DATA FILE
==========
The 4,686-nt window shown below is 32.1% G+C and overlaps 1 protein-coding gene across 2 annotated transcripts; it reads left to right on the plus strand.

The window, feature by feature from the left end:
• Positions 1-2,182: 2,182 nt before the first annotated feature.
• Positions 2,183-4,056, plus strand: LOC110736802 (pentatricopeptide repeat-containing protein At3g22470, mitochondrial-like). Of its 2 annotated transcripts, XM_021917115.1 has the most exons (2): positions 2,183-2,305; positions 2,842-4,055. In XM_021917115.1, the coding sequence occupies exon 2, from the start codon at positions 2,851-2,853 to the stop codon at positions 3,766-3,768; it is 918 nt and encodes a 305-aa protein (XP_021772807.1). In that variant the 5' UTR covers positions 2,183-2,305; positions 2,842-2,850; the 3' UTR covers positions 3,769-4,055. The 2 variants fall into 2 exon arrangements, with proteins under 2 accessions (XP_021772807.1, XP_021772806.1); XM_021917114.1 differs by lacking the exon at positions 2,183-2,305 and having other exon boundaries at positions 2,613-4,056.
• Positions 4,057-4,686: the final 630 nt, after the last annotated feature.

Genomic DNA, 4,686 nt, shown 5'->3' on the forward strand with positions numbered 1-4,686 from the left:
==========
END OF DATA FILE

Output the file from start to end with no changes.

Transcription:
The 4,686-nt window shown below is 32.1% G+C and overlaps 1 protein-coding gene across 2 annotated transcripts; it reads left to right on the plus strand.

The window, feature by feature from the left end:
• Positions 1-2,182: 2,182 nt before the first annotated feature.
• Positions 2,183-4,056, plus strand: LOC110736802 (pentatricopeptide repeat-containing protein At3g22470, mitochondrial-like). Of its 2 annotated transcripts, XM_021917115.1 has the most exons (2): positions 2,183-2,305; positions 2,842-4,055. In XM_021917115.1, the coding sequence occupies exon 2, from the start codon at positions 2,851-2,853 to the stop codon at positions 3,766-3,768; it is 918 nt and encodes a 305-aa protein (XP_021772807.1). In that variant the 5' UTR covers positions 2,183-2,305; positions 2,842-2,850; the 3' UTR covers positions 3,769-4,055. The 2 variants fall into 2 exon arrangements, with proteins under 2 accessions (XP_021772807.1, XP_021772806.1); XM_021917114.1 differs by lacking the exon at positions 2,183-2,305 and having other exon boundaries at positions 2,613-4,056.
• Positions 4,057-4,686: the final 630 nt, after the last annotated feature.

Genomic DNA, 4,686 nt, shown 5'->3' on the forward strand with positions numbered 1-4,686 from the left: